Florida Keys Business
Sunday, October 26, 2014
Beating the odds
Accommodating hotel rearranges an industry

Two brothers from Sweden are upending the hotel industry while giving new meaning to the term "accommodations."
Sure, any decent hotelier can offer a warm welcome, free wifi and thick pool towels, but at NYAH — Not Your Average Hotel — Gustaf and Jesper Arnoldsson enforce a surprising policy of "the more the merrier," and the staff regularly rearranges the remarkable guest rooms to accommodate two to six people.

The adjustable design of NYAH’s guest beds allows staff to double or even triple the capacity of a room. Following a few simple flips and folds, a king-sized bed gives birth to twins; a couch becomes a bottom bunk and an overhead bin becomes the top tier of sleeping arrangements.

"We ask people when they make their reservation to let us know how they want the room arranged," said General Manager Frank Dinoto.

A couple may share a king-sized bed, while their two single friends are in adjacent bunk beds. Three single guys will almost always opt for three twin beds, while three women don’t mind sharing a kind-sized bed with a friend, sister or cousin, Dinoto said, emphasizing NYAH’s all-welcome policy that replaced the former Coconut Grove and Oasis guest houses, which were exclusively for men. NYAH is however adult-exclusive, Jesper Arnoldsson said, emphasizing the difference between adult-exclusive and adult-only.

"We’re not that type of adult-only resort," he said. "We just don’t cater to anyone under 18."

The vastly renovated resort comprises seven previously separate properties that were awkwardly divided with stone walls and aging fences before the Arnoldssons took over and opened NYAH in February.

At NYAH, 420 Margaret St., the emphasis is on shared space — in the rooms, around the resort’s five pools, on the sundecks and during evening happy hours — and shared expenses, said Jesper Arnoldsson,

The room arrangement options make a Key West vacation vastly more affordable for today’s travelers.

Two people can stay in a traditional double occupancy hotel room in Key West for, say, $240 a night, Gustaf Arnoldsson said.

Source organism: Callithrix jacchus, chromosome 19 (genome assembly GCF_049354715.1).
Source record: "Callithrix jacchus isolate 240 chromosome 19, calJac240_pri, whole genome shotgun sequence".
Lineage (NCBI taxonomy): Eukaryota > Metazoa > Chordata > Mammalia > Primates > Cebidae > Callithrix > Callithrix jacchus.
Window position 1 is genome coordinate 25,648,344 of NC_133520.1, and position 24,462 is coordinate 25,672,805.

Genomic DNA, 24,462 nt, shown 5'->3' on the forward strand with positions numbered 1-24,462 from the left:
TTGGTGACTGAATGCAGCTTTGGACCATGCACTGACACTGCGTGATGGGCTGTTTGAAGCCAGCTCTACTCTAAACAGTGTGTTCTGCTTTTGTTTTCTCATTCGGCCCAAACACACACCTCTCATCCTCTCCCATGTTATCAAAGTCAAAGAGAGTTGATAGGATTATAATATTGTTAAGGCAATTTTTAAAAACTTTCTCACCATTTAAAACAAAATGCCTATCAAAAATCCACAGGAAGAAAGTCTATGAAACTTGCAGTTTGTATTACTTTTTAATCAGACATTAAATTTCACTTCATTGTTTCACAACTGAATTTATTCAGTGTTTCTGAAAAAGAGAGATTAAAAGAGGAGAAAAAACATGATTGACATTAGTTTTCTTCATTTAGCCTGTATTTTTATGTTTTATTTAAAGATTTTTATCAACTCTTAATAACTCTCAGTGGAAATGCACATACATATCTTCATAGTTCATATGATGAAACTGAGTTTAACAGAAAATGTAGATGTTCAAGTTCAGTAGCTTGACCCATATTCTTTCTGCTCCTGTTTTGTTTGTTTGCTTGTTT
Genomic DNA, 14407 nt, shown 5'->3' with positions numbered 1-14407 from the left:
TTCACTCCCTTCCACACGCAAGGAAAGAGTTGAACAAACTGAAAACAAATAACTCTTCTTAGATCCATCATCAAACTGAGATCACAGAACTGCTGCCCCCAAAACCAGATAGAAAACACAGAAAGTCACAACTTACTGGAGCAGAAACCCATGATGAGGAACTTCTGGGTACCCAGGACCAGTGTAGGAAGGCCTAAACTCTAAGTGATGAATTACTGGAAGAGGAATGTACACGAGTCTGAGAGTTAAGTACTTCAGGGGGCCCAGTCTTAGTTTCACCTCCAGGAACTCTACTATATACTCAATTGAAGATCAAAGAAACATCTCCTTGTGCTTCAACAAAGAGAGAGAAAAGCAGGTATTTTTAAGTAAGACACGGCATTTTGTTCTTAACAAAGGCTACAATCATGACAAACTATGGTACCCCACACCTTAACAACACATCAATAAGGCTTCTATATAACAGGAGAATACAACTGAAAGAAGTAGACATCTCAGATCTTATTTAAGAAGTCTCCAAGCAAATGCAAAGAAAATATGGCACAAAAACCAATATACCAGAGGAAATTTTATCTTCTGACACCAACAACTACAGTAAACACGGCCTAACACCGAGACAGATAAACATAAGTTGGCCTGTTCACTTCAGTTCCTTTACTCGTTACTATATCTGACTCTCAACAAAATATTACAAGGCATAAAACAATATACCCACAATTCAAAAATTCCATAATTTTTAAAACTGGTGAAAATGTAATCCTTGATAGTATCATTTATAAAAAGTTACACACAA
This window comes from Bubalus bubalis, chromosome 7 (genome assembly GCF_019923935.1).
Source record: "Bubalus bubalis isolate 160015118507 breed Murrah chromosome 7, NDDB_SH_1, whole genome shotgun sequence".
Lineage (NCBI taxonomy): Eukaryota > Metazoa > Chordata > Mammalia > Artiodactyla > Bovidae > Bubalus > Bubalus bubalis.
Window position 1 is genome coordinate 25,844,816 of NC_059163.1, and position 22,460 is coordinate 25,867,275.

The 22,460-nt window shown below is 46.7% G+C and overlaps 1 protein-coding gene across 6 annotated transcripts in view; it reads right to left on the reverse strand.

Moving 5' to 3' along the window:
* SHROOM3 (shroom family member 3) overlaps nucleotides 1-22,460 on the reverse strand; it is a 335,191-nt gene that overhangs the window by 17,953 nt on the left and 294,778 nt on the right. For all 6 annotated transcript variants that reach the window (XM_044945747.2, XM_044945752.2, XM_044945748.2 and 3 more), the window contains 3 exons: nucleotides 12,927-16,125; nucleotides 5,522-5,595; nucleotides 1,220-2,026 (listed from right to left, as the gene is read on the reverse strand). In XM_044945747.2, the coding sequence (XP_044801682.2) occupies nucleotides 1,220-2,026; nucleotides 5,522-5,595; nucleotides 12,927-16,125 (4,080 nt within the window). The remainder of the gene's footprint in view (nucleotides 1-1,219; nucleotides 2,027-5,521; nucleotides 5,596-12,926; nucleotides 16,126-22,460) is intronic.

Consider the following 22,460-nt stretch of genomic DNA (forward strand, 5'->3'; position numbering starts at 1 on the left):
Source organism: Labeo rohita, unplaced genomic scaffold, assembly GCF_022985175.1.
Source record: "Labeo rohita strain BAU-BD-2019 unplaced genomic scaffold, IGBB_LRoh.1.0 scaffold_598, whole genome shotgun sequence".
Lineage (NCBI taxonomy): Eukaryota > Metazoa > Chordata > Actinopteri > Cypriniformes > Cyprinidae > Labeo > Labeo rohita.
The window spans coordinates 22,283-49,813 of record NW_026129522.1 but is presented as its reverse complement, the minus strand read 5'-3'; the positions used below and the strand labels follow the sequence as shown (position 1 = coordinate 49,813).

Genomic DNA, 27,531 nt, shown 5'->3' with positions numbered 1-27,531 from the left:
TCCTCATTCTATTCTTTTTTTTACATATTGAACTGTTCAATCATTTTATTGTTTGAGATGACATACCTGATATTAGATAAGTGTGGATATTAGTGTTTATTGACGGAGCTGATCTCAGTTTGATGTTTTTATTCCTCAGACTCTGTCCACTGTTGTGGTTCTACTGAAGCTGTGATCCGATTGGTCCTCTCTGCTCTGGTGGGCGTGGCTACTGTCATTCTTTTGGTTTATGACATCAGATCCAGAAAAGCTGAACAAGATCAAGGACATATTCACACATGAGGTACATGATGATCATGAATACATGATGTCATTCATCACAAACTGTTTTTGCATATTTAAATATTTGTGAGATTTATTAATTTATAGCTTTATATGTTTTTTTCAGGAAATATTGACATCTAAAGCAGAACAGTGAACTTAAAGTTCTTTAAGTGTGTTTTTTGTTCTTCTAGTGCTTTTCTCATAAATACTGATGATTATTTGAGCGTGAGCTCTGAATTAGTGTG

That figure falls to $40 per night if all six beds in a NYAH room are occupied.

Even if three people are in a room, the price goes down to $80 per person per night.

But it’s not just about money, Jesper Arnoldsson said, while acknowledging that finances are generally the biggest consideration for Key West visitors.

"But people aren’t just traveling in pairs anymore," he said, quoting travel statistics from the Monroe County tourist Development Council that show the average size of visitor groups to Key West is slightly more than three people. "They come in groups — two girls and a guy, or vice versa. We had six women here last week for a college reunion, and another time we had three generations of women from the same family."

Hotels today are doing guests a disservice by holding them to outdated arrangements requiring rationed towels and roll-away cots that do nothing to diminish a traveler’s "third-wheel status."

And think about it, Jesper Arnoldsson said, even in situations when a large group of friends has booked a bunch of hotel rooms, they end up packing into one or two of the rooms to share late nights and laughter.

"This arrangement makes sense financially and socially," Gustaf Arnoldsson said. "Where else can you stay in Old Town Key West for about $40 a night? We’re creating a hip, cool place by catering to today’s tech-savvy travelers who book online, check in with a phone app and expect free wifi. They can help themselves to the pool towels and to the self-serve Starbucks in the lobby."

NYAH is targeting male and female travelers between 21 and 40.

"We’re not stuffy," he said. "We’re here for a hip, young crowd. And as a service provider, you have to adapt. That’s what we’re doing."

And they’re doing the same at the three other hotel properties they’ve bought in recent years.

The Arnoldssons’ hotel empire in Key West currently includes NYAH, Cabana Inn, which was previously Big Ruby’s; the Southernmost Inn, which was previously Pearl’s; Paradise Inn on Simonton Street and NYAH, which was once Coconut Grove and Oasis.

The other inns offer traditional rooms, though that traditional is likely to start giving way to the new look of NYAH, which is currently the only one of its kind in Key West.
Though the Arnoldssons expect others to soon start imitating their rearranged resort,


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